College athletic trainer, explained.

College Athletic Trainers: An Introduction

Did you know that one of the sectors with the most jobs for athletic trainers is colleges and universities? Athletic trainers are needed for all of the NCAA divisions as well as a wide variety of junior college athletics, intramural, and club programs. Well over 5,000 athletic trainers already work to help keep college sports a safe environment. Will you be among them? We look at this potentially lucrative job setting for athletic trainers. 

What Do College Athletic Trainers Do?

Athletic trainers, or ATs, are medical specialists that focus on (but are not limited to) the recovery, management, and prevention of injury in athletes. They’re very often the first responder on the scene post-injury, and will remain an active and involved part of treatment and rehabilitation. They collaborate with other doctors through emergency and follow-up care. They also assist with treatment programs and injury prevention, and will liaise with all parties to determine when the athlete may return to training and competition.

How To Become A Collegiate Athletic Trainer?

It takes many years of undergraduate and graduate-level education to become a college athletic trainer. Here’s a look at your education path. 

Education Requirements For College Athletic Trainers

Currently, you will need at least a 4-year Bachelor’s degree to get hired as an athletic trainer. However, legislation changes are imminent to insist that you also complete a 2-year Masters’ program as well, so plan ahead.

Accreditation Requirements For College Athletic Trainers

Becoming a college athletic trainer doesn’t stop with education. You will also need to get certified with the BOC, or Board of Certification, by passing your exams. You may need to pursue additional state licensing based on where you live. California is the only state that does not require state licensure. You need to demonstrate ongoing education via Continuing Education Units to maintain your certification.

How Much Do College Athletic Trainers Make?

The average college athletic trainer salary will vary a lot, depending on the prestige of the program you work with, sporting divisions, and so on. Your state and location can also affect your earnings. However, the average salary for college athletic trainers hovers around $45,000, and can end upward of $70,000 for high-responsibility positions.

Pros & Cons To Being A College Athletic Trainer

Collegiate athletic trainer jobs come with pros and cons, of course. It can be an immensely rewarding career path for the right person, but not job is free of downsides, either. Let’s take a closer look.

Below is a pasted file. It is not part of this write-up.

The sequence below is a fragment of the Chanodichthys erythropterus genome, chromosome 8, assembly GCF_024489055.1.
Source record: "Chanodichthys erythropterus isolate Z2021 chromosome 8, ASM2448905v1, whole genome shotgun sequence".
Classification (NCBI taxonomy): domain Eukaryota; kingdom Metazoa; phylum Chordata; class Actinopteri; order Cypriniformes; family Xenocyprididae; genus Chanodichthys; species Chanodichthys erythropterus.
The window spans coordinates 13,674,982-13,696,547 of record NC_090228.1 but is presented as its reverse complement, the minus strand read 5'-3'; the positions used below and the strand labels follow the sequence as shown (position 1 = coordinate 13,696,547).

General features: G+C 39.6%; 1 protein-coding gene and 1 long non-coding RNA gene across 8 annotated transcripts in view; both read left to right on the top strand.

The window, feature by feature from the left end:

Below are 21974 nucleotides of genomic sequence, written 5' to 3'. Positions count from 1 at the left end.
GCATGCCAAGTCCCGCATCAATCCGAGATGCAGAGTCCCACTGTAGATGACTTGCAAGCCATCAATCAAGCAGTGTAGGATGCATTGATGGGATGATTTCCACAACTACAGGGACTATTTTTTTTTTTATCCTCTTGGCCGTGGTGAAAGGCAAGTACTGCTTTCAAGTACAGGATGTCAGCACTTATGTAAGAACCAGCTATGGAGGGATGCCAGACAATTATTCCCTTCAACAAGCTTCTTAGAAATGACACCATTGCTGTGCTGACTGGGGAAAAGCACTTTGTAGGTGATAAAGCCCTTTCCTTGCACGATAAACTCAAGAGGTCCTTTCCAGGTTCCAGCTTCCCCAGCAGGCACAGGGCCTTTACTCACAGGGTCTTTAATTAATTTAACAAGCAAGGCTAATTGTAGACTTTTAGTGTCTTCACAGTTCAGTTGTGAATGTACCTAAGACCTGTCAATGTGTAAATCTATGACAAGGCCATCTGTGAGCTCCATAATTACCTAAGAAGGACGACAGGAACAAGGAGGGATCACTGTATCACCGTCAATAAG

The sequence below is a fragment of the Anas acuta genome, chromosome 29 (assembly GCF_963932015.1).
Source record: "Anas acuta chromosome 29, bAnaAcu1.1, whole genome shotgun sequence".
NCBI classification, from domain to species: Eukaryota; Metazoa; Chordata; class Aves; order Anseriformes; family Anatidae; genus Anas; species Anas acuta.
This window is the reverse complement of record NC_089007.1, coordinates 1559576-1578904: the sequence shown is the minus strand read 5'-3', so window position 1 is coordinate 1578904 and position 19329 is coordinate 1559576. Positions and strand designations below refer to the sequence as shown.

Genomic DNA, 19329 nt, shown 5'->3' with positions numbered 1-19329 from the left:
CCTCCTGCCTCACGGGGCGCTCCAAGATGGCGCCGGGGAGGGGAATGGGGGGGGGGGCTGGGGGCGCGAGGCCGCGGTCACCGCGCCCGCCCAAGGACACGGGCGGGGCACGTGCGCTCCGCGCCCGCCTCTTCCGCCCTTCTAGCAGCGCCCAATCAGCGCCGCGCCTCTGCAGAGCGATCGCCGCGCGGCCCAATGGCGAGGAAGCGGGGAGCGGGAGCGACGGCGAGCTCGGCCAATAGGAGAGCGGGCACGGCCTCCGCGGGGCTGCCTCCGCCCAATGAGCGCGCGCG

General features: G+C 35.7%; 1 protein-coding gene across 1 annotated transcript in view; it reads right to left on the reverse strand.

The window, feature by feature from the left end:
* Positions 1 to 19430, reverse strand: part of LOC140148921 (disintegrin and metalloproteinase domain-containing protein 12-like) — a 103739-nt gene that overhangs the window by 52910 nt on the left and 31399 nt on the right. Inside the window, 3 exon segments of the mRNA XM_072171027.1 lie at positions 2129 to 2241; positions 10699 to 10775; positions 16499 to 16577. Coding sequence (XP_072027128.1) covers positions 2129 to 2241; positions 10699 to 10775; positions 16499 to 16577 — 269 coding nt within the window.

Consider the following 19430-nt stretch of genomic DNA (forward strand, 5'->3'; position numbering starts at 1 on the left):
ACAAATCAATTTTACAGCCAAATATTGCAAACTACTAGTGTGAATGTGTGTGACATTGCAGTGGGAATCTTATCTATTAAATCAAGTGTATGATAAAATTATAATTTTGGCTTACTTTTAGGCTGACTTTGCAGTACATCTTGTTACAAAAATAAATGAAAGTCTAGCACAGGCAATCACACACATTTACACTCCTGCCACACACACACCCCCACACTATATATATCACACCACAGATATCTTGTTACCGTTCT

Advantages To Being A College Athletic Trainer

There are some major advantages to athletic trainer jobs. Many in the field find their work challenging and rewarding- will you?

Advantage #1 – Involvement in Sports

A role as an athletic trainer helps you stay involved in the sporting world even if you don’t have on-field talents. You will help shape and nurture young athletes, and set the tone for their future. 

Advantage #2 – Growing Field

Prospects for college athletic trainers are looking up. The field has been growing even through the difficult current job market. And that growth potential shows no sign of slowing down, with more institutions, states, and leadership boards realizing the enormous downside of operating any sporting event without an athletic trainer on the sideline.

Advantage #3 – Variety

You will face an ever-changing variety of challenges as an athletic trainer. No two injuries, matches, or athletes are the same. This keeps your job fresh and engaging over time, and stops you falling into a work day rut.

Disadvantages To Being A College Athletic Trainer

Of course, even the best jobs have downsides. Here are three disadvantages to being a college athletic trainer to consider:

Disadvantage #1 – Stress and Pressure

Athletic training jobs can be very stressful. You have the bodies, health, and career of young athletes in your hands. Likewise, you will be the middle person and communication point between the college, other medical specialties, the athlete, and their family. This means you can have a lot of unique pressure brought on you from each side. 

Disadvantage #2 – Changing Schedule 

Athletic training is not a 9-5 position. There will be travel with the team, and an ever-shifting schedule around games. While this can be a thriving environment for some, it will not suit others. 

Disadvantage #3 – Long Hours

Your work hours and schedule is not fixed, and it can be grueling and long at times. You may not have your nights or weekends to yourself, and (especially in season) it can feel like you are doing nothing but working. Hopefully you have high job satisfaction to offset this.

Get Hired With Go4

Does becoming a college athletic trainer sound right for you? The Go4 platform is here to make finding on-demand athletic training jobs easy and lucrative for employer and employee both. Simply register on our platform, provide proof of your credentials, and get to browsing jobs. It’s a great way to dip your toe in the wider college athletic training environment, and see if this challenging field is right for you.

GET HIRED NOW! Go4 is a nationwide app/platform that connects teams and organizations with per diem Athletic Trainers for games, practices, camps, clinics, and tournaments.

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